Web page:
US Defence Secretary Donald Rumsfeld is being sued by two civil liberties group for allegedly authorising torture and then failing to stop it.
Donald Rumsfeld strongly disputes the claims
The American Civil Liberties Union and Human Rights First have filed a lawsuit on behalf of eight men who claim abuse by US forces in Iraq and Afghanistan.
The men allege they suffered beatings, mock executions and sexual humiliation.
The Pentagon says no policies or procedures Mr Rumsfeld approved were intended as abuse or condoning abuse.
"There have been multiple investigations into the various aspects of detainee abuse," it said in a statement. "None have concluded there was a policy of abuse."
The groups are seeking undetermined compensation for four Iraqis and four Afghans detained at various locations, including Iraq's Abu Ghraib prison and the Bagram air base in Afghanistan.
None of the men were ever charged and all have since been released, they said.
The case - being heard in Mr Rumsfeld's home state of Illinois - focuses on an order he signed in December 2002 authorising new methods for interrogating prisoners at Guantanamo Bay.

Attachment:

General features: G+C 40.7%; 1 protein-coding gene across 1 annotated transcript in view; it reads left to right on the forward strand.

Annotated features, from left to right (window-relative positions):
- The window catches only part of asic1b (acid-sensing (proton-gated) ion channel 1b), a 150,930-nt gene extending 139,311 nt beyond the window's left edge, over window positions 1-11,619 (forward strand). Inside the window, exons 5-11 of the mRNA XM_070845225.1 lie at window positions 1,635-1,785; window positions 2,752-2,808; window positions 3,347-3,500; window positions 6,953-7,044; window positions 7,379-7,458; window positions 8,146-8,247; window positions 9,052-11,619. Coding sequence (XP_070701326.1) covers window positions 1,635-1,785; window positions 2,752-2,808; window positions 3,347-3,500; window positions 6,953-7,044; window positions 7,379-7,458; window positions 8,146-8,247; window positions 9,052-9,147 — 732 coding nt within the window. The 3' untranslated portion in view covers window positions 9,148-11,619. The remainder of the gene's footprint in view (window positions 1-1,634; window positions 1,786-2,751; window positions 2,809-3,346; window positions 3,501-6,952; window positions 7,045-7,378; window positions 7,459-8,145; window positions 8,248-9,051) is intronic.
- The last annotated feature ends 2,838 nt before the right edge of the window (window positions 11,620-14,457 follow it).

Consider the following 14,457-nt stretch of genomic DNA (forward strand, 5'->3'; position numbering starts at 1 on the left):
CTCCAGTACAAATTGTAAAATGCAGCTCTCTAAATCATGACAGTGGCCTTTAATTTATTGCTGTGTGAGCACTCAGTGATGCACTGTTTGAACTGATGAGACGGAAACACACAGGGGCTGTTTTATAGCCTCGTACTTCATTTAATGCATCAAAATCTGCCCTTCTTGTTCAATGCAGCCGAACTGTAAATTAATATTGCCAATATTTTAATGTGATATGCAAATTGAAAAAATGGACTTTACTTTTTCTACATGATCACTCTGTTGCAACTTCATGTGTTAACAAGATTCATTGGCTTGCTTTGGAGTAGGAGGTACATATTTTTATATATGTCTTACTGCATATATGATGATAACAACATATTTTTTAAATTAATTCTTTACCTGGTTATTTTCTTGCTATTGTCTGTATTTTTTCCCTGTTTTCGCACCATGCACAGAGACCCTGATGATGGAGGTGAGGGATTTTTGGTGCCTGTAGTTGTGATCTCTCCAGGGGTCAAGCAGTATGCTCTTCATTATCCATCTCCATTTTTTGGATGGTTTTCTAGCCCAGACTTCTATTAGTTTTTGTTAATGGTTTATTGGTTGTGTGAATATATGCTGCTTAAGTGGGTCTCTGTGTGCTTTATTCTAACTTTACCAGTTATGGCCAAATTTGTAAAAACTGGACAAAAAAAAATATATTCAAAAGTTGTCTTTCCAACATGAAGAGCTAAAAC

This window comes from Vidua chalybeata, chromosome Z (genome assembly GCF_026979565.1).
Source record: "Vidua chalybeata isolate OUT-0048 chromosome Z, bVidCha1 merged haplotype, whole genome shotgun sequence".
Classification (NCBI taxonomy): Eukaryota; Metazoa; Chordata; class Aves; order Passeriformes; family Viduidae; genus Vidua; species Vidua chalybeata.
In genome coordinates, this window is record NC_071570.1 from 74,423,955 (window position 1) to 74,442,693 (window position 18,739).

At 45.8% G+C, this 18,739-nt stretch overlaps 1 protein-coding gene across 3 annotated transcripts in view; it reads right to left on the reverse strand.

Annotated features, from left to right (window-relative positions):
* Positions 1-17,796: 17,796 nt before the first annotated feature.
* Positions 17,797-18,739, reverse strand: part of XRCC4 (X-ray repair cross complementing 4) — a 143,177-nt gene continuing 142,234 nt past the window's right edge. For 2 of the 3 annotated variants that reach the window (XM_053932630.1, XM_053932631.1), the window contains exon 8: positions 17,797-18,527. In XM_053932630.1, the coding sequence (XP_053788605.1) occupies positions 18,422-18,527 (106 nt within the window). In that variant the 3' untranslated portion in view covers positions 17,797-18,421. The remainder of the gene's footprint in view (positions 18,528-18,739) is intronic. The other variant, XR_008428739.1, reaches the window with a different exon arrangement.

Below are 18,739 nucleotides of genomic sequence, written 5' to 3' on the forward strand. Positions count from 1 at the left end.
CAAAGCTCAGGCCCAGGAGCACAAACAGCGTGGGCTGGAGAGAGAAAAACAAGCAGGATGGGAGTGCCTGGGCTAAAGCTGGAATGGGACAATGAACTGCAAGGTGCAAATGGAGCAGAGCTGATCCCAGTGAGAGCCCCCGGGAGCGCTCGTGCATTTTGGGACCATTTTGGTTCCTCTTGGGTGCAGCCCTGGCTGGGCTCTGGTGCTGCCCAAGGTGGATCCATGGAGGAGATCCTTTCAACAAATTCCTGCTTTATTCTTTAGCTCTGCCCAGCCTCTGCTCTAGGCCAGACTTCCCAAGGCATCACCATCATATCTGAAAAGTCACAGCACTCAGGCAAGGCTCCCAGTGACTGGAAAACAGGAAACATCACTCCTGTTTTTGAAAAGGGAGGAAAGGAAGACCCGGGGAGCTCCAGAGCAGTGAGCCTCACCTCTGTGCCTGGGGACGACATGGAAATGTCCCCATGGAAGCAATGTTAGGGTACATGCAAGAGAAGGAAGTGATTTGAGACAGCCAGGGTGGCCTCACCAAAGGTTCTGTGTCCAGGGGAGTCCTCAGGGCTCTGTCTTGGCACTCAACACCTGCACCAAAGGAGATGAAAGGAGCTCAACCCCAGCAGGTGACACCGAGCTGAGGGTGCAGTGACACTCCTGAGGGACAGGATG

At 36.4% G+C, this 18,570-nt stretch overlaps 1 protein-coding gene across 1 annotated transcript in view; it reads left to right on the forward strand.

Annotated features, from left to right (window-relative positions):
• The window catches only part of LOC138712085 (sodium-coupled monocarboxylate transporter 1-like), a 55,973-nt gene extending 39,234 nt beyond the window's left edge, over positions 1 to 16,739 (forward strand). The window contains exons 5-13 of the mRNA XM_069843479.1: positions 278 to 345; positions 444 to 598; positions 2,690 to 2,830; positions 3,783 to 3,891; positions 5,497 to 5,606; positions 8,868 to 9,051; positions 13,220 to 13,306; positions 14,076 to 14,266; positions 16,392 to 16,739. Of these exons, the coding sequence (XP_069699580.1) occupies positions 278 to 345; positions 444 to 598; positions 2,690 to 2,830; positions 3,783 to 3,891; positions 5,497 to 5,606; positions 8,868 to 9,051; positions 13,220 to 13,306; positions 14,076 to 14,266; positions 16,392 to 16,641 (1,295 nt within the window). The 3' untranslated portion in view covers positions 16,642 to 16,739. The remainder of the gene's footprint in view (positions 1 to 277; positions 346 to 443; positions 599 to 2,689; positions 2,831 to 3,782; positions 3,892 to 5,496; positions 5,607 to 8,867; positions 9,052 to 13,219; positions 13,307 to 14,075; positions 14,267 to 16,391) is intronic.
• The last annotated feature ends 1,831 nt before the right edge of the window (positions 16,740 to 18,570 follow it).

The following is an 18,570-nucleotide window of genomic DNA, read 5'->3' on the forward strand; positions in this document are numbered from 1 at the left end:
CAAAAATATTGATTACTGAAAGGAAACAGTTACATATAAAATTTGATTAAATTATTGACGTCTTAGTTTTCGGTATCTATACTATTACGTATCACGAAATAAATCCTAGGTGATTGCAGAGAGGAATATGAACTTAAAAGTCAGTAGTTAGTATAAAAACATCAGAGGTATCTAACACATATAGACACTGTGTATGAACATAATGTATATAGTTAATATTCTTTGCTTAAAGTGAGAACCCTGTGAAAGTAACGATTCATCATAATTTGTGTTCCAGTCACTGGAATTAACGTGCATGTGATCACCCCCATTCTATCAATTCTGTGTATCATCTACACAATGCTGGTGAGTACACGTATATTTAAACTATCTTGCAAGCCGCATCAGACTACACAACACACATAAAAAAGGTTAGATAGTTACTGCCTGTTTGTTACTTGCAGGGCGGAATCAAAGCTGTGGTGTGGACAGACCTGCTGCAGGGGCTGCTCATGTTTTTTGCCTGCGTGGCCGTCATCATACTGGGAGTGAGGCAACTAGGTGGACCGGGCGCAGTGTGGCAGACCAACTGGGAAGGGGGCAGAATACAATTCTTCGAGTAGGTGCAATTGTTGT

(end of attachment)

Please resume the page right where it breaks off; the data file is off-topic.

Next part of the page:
Both groups say the defence secretary later ignored overwhelming evidence that the policies resulted in prisoner abuse.
"Secretary Rumsfeld bears direct and ultimate responsibility for this descent into horror by personally authorising unlawful interrogation techniques and by abdicating his legal duty to stop torture," said lead counsel Lucas Guttentag.
The defence secretary has apologised for the abuse scandals and has twice offered to resign.
Three other cases are being heard against Lt Gen Ricardo Sanchez, former commander of US military forces in Iraq, Col Thomas Pappas an Brig Gen Janis Karpinski, both commanders at Abu Ghraib.